Game rules: It consists of there being two teams, one of police officers and the other of thieves. In a space wide enough to run, the cops must try to catch the robbers and put them in jail (a tree, a corner…). The thieves who are behind bars can be saved if their colleagues manage to reach them by misleading the police: when they touch them with their hand, they are automatically released.

The game ends when the cops manage to put all the robbers in jail. Once finished, the roles are changed.

This game is ideal for developing: agility, attention, strategy.



It is one of the multiple versions of the catch – catch, especially suitable for younger boys and girls (3 – 8 years).



Rules of the game: All participants place a scarf on their back, hooked to the waistband of the skirt or pants. As soon as the signal is given, each one will have to try to steal the tails of their companions, but at the same time escaping so that nobody steals theirs. Whoever gets the most tails will win.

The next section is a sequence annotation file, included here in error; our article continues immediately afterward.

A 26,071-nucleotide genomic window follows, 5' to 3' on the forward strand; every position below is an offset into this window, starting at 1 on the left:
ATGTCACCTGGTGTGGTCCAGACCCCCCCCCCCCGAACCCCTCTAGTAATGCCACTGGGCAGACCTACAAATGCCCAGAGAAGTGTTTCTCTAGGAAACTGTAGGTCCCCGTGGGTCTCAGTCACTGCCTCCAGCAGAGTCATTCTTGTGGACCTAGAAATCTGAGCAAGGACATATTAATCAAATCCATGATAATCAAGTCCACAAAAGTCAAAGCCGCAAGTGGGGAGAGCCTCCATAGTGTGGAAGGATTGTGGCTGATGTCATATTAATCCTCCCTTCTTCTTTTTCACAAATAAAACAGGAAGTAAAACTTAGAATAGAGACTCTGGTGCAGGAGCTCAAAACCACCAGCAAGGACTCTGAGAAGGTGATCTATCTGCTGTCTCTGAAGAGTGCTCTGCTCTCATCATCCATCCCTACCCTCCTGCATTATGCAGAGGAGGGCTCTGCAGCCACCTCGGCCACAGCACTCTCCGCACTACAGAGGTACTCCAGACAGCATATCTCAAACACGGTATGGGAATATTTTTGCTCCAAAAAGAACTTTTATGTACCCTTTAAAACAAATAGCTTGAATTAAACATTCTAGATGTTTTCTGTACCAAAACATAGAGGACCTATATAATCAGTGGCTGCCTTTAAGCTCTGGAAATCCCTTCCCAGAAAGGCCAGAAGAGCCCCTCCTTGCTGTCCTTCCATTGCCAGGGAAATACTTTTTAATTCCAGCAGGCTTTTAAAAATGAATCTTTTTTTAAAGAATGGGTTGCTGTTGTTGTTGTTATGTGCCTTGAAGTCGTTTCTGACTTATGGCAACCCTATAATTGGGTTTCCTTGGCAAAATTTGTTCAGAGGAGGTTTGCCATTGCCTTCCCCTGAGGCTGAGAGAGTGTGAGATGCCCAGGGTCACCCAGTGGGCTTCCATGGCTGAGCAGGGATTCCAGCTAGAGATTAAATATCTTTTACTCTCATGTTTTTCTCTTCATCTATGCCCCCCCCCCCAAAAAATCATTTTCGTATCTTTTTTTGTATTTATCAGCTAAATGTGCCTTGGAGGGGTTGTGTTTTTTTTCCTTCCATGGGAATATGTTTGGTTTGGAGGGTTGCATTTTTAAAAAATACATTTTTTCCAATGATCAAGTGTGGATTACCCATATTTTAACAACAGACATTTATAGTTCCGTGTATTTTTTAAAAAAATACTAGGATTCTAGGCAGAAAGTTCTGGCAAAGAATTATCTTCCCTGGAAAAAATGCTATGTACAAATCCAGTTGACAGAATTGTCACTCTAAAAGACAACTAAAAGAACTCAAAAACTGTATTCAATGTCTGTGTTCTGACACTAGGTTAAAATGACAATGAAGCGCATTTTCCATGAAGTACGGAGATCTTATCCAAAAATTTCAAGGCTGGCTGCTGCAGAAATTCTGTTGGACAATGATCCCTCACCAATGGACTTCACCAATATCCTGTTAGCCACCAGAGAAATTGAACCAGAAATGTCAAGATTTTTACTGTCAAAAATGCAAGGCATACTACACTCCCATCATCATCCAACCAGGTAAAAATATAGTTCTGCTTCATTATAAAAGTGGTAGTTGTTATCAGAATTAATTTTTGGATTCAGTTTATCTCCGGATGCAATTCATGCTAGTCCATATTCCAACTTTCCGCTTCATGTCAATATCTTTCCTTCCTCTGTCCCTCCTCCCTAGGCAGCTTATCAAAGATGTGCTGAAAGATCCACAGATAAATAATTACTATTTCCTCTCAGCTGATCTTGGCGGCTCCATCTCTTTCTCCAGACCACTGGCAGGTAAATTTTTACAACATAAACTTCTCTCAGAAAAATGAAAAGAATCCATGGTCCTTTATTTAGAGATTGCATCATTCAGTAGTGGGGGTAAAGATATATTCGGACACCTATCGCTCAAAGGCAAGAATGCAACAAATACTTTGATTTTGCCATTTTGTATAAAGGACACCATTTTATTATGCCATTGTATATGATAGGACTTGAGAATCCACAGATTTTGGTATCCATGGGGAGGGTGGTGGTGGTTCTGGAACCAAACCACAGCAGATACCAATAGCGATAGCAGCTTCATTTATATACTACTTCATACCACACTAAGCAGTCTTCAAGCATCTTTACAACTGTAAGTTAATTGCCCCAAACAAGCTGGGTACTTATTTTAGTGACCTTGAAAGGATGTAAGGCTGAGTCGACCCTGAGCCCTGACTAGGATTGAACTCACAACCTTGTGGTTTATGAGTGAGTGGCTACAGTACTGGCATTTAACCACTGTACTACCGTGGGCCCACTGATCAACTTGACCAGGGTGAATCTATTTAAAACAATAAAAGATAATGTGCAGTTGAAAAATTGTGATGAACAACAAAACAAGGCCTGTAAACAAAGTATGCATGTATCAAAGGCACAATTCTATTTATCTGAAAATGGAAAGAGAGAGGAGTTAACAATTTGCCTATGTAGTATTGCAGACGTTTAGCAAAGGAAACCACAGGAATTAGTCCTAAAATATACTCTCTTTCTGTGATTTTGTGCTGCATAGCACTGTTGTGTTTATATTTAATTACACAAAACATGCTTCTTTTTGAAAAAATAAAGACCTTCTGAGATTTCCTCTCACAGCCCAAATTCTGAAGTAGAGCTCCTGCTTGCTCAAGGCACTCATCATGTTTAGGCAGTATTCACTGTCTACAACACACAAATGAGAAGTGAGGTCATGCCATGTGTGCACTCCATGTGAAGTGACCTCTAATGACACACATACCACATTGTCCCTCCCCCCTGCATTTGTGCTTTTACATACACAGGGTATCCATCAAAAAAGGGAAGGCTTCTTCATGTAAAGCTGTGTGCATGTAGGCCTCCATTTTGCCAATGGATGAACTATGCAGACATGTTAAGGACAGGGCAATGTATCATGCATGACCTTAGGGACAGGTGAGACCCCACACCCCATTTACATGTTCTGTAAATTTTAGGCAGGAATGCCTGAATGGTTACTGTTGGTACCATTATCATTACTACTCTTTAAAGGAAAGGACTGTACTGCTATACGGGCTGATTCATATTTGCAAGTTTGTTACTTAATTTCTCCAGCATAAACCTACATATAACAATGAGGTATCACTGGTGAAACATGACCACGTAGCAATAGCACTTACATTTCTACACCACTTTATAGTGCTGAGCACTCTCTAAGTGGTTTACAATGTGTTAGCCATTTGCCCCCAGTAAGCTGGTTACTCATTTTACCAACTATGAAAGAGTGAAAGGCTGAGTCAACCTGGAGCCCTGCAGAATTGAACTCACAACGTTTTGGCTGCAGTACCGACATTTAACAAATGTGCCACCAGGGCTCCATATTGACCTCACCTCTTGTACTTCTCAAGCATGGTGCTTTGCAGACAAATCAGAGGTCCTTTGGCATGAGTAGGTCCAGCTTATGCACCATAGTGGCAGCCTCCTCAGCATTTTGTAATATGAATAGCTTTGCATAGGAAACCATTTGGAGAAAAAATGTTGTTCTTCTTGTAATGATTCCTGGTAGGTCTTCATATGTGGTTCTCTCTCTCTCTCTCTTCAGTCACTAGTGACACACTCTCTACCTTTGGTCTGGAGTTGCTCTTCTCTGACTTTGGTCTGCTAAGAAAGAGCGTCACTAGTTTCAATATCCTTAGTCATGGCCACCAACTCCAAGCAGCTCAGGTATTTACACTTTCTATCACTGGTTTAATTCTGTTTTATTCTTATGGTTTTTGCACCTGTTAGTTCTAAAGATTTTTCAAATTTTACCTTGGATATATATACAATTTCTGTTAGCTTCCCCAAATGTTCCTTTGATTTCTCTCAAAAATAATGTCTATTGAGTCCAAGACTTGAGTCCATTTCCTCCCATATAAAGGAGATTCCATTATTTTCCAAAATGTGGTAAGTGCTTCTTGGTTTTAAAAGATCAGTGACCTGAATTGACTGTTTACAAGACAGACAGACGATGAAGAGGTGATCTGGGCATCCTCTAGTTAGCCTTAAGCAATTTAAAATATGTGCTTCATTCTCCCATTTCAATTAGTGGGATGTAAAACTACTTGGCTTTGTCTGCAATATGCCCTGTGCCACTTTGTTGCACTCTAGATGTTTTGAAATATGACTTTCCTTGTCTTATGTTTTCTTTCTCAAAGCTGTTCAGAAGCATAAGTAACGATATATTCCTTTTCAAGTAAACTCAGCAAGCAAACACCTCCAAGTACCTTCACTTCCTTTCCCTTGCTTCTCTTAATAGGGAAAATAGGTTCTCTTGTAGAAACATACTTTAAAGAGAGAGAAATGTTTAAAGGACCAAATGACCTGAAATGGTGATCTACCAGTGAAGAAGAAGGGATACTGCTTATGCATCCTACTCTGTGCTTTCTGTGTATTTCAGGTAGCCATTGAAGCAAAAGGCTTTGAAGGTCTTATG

If a more sophisticated version is desired, the teacher can organize a previous activity in the classroom for the children to make their own personalized colored tails. Ideally, they should be made of cloth or felt, and they will be attached to a sash of the same material by means of velcro. I’m sure they’ll enjoy it much more that way!

This game is ideal for developing: agility, coordination.



This cute game is ideal for having a busy time in the patio. It is especially suitable for children from 8 years old, when they already have more motor coordination and, therefore, less danger of tripping or falling.

Rules of the game: A line of eight or ten students is formed and each one holds on to the waist of the one in front of them. The first in line is the hen and the rest the chicks.

A free boy or girl will be the wolf that wants to hunt the last chick in line. To achieve this, it will suffice to touch it with your hand. This last chick must move from one side to the other to avoid it, and since the row can never be broken, the hen and the other chicks must also move with it without letting go. Together they will try to ensure that the wolf never reaches the chick at the end.


by Abdullah Sam
I’m a teacher, researcher and writer. I write about study subjects to improve the learning of college and university students. I write top Quality study notes Mostly, Tech, Games, Education, And Solutions/Tips and Tricks. I am a person who helps students to acquire knowledge, competence or virtue.